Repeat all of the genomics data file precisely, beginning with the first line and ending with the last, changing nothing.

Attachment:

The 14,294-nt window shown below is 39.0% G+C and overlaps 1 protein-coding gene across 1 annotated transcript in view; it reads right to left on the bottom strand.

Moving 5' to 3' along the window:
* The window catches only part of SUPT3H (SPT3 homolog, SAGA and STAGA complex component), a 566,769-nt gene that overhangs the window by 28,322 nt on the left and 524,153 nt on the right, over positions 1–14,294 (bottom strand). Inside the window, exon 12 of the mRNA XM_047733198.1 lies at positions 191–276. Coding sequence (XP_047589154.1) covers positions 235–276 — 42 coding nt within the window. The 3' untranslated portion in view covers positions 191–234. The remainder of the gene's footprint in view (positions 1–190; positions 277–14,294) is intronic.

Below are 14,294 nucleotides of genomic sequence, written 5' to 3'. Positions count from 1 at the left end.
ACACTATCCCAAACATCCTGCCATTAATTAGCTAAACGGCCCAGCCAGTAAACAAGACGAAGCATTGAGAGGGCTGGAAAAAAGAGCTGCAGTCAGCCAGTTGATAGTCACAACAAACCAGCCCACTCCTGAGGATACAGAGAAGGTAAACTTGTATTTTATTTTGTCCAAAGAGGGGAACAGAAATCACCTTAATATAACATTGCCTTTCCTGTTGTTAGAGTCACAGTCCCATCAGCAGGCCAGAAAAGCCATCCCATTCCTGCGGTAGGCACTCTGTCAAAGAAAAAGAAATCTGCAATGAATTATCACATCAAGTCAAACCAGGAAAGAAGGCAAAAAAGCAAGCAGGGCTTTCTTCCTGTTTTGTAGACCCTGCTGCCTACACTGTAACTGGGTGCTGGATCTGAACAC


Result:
The 14,294-nt window shown below is 39.0% G+C and overlaps 1 protein-coding gene across 1 annotated transcript in view; it reads right to left on the bottom strand.

Moving 5' to 3' along the window:
* The window catches only part of SUPT3H (SPT3 homolog, SAGA and STAGA complex component), a 566,769-nt gene that overhangs the window by 28,322 nt on the left and 524,153 nt on the right, over positions 1–14,294 (bottom strand). Inside the window, exon 12 of the mRNA XM_047733198.1 lies at positions 191–276. Coding sequence (XP_047589154.1) covers positions 235–276 — 42 coding nt within the window. The 3' untranslated portion in view covers positions 191–234. The remainder of the gene's footprint in view (positions 1–190; positions 277–14,294) is intronic.

Below are 14,294 nucleotides of genomic sequence, written 5' to 3'. Positions count from 1 at the left end.
ACACTATCCCAAACATCCTGCCATTAATTAGCTAAACGGCCCAGCCAGTAAACAAGACGAAGCATTGAGAGGGCTGGAAAAAAGAGCTGCAGTCAGCCAGTTGATAGTCACAACAAACCAGCCCACTCCTGAGGATACAGAGAAGGTAAACTTGTATTTTATTTTGTCCAAAGAGGGGAACAGAAATCACCTTAATATAACATTGCCTTTCCTGTTGTTAGAGTCACAGTCCCATCAGCAGGCCAGAAAAGCCATCCCATTCCTGCGGTAGGCACTCTGTCAAAGAAAAAGAAATCTGCAATGAATTATCACATCAAGTCAAACCAGGAAAGAAGGCAAAAAAGCAAGCAGGGCTTTCTTCCTGTTTTGTAGACCCTGCTGCCTACACTGTAACTGGGTGCTGGATCTGAACAC